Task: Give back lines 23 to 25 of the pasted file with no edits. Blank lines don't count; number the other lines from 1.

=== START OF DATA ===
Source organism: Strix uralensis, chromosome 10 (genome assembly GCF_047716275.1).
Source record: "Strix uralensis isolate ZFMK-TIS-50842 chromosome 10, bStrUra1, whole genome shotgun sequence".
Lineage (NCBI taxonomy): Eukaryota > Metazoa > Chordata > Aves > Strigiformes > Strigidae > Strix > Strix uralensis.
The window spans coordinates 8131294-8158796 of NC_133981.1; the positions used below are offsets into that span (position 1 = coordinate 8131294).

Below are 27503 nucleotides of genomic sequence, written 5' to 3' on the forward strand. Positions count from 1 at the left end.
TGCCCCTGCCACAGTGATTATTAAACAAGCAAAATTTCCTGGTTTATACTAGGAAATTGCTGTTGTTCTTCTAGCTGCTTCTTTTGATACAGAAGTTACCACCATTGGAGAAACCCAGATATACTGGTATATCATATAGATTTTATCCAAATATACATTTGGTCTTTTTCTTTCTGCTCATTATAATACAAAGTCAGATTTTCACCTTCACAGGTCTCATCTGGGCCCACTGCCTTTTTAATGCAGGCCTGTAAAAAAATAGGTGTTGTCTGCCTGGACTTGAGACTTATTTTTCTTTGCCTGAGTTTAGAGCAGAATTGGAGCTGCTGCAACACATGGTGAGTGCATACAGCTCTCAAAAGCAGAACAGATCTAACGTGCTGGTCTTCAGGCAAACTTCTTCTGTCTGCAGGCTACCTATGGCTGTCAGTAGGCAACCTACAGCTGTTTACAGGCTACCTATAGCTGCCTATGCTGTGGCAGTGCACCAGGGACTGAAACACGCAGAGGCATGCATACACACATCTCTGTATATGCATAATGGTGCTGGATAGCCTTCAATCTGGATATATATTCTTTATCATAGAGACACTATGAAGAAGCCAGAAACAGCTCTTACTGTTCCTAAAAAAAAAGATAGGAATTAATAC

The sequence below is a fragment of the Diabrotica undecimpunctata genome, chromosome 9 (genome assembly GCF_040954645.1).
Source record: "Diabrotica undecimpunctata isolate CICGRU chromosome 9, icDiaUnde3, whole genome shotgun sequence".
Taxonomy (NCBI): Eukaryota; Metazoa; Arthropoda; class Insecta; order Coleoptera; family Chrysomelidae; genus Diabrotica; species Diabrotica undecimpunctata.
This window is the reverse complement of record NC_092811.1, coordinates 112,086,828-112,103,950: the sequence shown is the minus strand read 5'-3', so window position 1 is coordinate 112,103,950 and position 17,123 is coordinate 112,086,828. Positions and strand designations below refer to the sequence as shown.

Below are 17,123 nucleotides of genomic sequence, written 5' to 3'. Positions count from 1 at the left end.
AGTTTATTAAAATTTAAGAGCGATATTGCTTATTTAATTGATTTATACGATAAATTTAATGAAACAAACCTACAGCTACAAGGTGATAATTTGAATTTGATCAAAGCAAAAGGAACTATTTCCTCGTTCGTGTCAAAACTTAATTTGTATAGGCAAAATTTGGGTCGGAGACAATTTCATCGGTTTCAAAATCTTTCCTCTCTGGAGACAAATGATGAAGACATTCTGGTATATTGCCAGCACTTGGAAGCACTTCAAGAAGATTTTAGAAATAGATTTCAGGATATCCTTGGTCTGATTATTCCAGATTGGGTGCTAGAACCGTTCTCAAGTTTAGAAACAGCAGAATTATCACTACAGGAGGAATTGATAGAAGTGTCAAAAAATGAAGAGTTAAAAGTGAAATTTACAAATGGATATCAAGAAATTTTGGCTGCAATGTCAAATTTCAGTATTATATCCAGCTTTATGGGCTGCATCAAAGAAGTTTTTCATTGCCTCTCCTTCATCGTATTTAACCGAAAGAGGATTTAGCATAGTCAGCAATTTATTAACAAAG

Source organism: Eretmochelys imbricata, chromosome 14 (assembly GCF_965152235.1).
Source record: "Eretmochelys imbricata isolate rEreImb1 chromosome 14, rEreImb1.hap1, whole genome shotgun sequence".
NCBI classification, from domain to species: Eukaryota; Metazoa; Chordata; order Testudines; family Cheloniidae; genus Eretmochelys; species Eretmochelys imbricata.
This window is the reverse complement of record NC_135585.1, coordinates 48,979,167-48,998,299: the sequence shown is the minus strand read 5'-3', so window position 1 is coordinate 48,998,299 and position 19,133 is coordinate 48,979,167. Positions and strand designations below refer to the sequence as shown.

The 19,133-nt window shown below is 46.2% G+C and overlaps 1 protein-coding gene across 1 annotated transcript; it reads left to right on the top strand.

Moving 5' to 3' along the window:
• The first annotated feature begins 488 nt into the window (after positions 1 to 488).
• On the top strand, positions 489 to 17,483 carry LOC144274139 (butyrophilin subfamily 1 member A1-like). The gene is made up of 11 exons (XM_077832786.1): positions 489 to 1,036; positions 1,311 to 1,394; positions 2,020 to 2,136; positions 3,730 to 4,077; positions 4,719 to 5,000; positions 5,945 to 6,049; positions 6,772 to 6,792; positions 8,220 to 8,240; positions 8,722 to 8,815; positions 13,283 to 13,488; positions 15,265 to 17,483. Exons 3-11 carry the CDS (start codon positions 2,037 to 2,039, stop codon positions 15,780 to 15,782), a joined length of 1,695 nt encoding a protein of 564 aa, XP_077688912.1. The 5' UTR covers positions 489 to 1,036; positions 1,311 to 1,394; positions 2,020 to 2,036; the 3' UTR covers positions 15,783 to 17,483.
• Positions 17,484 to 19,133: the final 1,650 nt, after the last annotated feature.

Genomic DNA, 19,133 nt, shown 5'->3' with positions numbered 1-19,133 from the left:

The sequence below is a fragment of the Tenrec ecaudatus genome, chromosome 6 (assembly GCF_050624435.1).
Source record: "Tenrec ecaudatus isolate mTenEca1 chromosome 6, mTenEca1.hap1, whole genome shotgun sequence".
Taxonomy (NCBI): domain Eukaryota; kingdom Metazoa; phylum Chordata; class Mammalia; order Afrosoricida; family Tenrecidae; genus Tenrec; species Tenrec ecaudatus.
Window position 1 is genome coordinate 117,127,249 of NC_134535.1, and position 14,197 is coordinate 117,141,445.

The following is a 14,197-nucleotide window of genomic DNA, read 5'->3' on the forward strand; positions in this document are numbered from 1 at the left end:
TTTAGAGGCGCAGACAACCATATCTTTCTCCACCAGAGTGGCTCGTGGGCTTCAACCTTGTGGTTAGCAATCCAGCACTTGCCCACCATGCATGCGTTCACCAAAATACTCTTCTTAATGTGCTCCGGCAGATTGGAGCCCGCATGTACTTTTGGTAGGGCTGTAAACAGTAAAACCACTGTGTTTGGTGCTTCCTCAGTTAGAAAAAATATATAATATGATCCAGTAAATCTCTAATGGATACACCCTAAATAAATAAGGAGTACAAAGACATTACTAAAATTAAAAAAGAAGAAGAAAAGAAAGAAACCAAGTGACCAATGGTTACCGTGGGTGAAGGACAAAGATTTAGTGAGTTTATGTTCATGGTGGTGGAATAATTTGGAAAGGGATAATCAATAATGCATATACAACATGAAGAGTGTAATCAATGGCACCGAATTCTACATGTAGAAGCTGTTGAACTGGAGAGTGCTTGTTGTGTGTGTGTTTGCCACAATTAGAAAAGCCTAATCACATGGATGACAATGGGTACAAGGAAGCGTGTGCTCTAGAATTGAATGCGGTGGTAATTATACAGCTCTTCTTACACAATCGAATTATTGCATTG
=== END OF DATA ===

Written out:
The sequence below is a fragment of the Tenrec ecaudatus genome, chromosome 6 (assembly GCF_050624435.1).
Source record: "Tenrec ecaudatus isolate mTenEca1 chromosome 6, mTenEca1.hap1, whole genome shotgun sequence".
Taxonomy (NCBI): domain Eukaryota; kingdom Metazoa; phylum Chordata; class Mammalia; order Afrosoricida; family Tenrecidae; genus Tenrec; species Tenrec ecaudatus.